Google Introduces Legislative Agenda

Google outlined the Internet policy issues its new Washington office will focus on, led by recently hired lobbyist Alan Davidson, former associate director of the Center for Democracy and Technology.

The Silicon Valley-based company said it would oppose legislation that restricted how people access the Internet, oppose any expansion of liability based on search results and take an active stance on copyright issues. Google also said it would focus on issues of privacy, spyware, trademark dilution, patent law reform and phone calls over the Internet.


Microsoft Working on Security Products

Microsoft is developing new computer security products aimed at businesses, part of an effort to catch up with Symantec and McAfee, the largest antivirus program manufacturers.

Client Protection Technology, to be tested this year, will protect businesses from viruses and spyware and let customers manage their security, said Amy Roberts, a Microsoft director. She declined to give prices or the release date.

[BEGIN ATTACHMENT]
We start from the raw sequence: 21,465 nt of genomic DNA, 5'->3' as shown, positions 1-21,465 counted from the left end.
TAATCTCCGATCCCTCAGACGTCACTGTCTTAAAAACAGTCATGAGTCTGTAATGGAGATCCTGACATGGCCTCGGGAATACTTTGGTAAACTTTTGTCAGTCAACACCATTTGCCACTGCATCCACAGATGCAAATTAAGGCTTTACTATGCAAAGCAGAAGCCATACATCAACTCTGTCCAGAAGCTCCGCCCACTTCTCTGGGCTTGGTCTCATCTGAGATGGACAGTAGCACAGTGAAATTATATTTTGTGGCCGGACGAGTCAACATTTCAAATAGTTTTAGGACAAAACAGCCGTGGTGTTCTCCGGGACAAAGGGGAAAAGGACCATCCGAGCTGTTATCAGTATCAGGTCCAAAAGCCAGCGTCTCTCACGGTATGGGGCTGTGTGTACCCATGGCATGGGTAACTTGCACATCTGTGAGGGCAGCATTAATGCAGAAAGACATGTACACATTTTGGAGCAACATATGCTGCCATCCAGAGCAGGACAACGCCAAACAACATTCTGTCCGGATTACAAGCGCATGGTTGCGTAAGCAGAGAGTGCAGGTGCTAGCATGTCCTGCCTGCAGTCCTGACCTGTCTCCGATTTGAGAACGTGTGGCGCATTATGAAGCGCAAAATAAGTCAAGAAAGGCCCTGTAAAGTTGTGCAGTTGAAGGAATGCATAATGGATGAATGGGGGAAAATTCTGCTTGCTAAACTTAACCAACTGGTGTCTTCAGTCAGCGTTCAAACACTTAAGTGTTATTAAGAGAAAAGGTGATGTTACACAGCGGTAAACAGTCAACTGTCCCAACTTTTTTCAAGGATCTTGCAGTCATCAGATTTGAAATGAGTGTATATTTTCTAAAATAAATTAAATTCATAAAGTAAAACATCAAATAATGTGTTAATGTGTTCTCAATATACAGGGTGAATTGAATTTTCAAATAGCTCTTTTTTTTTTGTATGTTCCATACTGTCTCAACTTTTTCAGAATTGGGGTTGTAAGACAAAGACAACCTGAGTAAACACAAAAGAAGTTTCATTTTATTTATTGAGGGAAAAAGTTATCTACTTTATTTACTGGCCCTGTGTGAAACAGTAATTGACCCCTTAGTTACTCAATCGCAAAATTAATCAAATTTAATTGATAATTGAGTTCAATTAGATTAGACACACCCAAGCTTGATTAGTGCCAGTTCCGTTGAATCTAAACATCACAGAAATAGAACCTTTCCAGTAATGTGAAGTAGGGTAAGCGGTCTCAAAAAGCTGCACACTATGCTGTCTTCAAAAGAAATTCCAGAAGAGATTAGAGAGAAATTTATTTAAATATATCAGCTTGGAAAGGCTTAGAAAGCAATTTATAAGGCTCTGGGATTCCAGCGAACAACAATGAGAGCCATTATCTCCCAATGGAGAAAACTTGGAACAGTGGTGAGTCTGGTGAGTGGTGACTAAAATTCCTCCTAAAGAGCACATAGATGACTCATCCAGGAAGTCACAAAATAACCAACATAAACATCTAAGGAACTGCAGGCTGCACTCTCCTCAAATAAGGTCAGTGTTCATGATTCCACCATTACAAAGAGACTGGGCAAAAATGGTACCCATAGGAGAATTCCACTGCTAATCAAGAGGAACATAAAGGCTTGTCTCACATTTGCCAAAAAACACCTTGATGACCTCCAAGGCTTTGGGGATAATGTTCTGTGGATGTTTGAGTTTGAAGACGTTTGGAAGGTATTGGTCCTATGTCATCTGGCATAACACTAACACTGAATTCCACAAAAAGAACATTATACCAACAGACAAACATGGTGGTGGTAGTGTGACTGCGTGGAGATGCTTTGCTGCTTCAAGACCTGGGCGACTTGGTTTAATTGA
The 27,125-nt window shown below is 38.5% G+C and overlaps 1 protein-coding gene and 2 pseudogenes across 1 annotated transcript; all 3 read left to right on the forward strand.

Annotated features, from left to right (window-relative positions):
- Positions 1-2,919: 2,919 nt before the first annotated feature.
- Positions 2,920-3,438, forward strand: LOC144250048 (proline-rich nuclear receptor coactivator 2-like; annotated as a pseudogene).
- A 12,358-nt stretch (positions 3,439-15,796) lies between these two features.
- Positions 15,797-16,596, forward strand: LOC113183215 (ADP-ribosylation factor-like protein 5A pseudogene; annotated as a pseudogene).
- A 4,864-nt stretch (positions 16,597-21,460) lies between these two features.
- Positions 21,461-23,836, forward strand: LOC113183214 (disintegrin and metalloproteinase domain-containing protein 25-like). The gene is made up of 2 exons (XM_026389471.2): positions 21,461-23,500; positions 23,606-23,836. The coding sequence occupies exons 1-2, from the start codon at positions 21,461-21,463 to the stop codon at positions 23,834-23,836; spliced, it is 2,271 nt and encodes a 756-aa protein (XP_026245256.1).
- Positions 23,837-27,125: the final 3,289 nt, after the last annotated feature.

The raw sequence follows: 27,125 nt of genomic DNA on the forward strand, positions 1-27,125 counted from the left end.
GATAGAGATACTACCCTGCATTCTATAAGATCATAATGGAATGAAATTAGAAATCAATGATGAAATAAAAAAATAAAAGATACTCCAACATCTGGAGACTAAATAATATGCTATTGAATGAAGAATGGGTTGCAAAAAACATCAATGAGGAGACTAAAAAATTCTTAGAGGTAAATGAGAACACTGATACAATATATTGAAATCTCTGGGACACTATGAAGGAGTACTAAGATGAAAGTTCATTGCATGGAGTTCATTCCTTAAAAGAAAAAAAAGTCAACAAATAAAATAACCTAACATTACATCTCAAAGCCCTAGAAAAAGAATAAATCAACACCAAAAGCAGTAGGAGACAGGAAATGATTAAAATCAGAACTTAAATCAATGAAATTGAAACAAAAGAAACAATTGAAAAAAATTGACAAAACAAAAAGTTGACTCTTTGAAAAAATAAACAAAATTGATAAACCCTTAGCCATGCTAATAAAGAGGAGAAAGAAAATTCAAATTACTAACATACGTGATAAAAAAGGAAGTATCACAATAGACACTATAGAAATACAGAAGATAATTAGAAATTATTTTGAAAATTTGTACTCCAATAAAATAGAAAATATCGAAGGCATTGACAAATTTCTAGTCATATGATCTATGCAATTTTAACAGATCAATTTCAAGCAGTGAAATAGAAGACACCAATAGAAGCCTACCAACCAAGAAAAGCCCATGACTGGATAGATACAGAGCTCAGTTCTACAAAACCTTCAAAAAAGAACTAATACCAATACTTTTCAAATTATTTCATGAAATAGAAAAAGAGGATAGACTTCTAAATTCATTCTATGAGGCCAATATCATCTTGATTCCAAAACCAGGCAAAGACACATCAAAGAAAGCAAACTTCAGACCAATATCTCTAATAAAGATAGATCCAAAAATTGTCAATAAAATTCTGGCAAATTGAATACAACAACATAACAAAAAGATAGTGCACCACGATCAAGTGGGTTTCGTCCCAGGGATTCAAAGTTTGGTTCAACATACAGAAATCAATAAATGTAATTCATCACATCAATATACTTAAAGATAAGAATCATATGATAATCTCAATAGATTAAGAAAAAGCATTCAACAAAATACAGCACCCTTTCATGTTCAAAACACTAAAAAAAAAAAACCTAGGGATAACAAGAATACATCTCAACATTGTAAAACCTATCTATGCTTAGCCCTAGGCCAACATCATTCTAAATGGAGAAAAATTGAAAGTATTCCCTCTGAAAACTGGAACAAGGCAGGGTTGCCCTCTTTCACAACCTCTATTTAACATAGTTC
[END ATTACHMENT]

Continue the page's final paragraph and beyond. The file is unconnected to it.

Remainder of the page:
Blogger Can Stay Secret, Court Rules

The Delaware Supreme Court reversed a lower court's ruling and said Comcast can keep secret the name of a critic who posted comments about a town council member on the Internet that the government official considered defamatory.

The anonymous Web log writer in 2004 questioned the leadership skills of council member Patrick Cahill of Smyrna, Del., saying he had "character flaws" and "mental deterioration." Cahill sued and got a court order telling Comcast, which had the writer's Internet address, to disclose it. The writer appealed.

The court said that Cahill is not entitled to the commentator's name because the statements were not defamatory, were clearly opinion and could not be the basis of a lawsuit.


Broadcom to Buy Athena for $21.6 Million

Broadcom, a maker of circuits for wireless communications, agreed to buy chipmaker Athena Semiconductors for $21.6 million to meet rising demand for chips that run mobile devices. Closely held Athena, based in Fremont, Calif., designs chips for wireless networking and digital TV and has facilities in India and Greece, Broadcom said in a statement.

Sales of chips for low-powered wireless fidelity, or WiFi, are projected to more than double annually by 2008, and sales of mobile, digital TV-tuner chips will triple yearly in the next five years, Irvine, Calif.-based Broadcom said.

The purchase is scheduled to close before the end of the year, Broadcom said. The company said it will pay cash for all the stock in Athena and take an unspecified fourth-quarter charge, possibly as a research-and-development expense.

Compiled from staff and news service reports.